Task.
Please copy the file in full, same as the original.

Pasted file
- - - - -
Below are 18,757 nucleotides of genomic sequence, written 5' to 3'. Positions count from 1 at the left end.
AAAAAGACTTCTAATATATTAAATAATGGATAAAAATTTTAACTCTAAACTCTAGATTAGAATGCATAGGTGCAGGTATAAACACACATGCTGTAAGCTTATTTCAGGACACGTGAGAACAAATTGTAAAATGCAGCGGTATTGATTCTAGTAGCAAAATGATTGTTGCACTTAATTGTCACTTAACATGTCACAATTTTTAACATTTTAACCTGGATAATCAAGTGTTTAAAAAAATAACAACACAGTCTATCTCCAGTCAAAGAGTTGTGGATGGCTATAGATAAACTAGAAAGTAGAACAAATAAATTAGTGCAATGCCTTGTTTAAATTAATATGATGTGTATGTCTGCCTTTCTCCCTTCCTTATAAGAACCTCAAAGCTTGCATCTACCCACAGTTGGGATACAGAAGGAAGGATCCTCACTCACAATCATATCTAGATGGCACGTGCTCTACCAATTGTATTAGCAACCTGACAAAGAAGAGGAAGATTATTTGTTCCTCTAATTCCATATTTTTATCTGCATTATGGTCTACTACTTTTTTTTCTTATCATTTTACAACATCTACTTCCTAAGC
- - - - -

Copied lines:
Below are 18,757 nucleotides of genomic sequence, written 5' to 3'. Positions count from 1 at the left end.
AAAAAGACTTCTAATATATTAAATAATGGATAAAAATTTTAACTCTAAACTCTAGATTAGAATGCATAGGTGCAGGTATAAACACACATGCTGTAAGCTTATTTCAGGACACGTGAGAACAAATTGTAAAATGCAGCGGTATTGATTCTAGTAGCAAAATGATTGTTGCACTTAATTGTCACTTAACATGTCACAATTTTTAACATTTTAACCTGGATAATCAAGTGTTTAAAAAAATAACAACACAGTCTATCTCCAGTCAAAGAGTTGTGGATGGCTATAGATAAACTAGAAAGTAGAACAAATAAATTAGTGCAATGCCTTGTTTAAATTAATATGATGTGTATGTCTGCCTTTCTCCCTTCCTTATAAGAACCTCAAAGCTTGCATCTACCCACAGTTGGGATACAGAAGGAAGGATCCTCACTCACAATCATATCTAGATGGCACGTGCTCTACCAATTGTATTAGCAACCTGACAAAGAAGAGGAAGATTATTTGTTCCTCTAATTCCATATTTTTATCTGCATTATGGTCTACTACTTTTTTTTCTTATCATTTTACAACATCTACTTCCTAAGC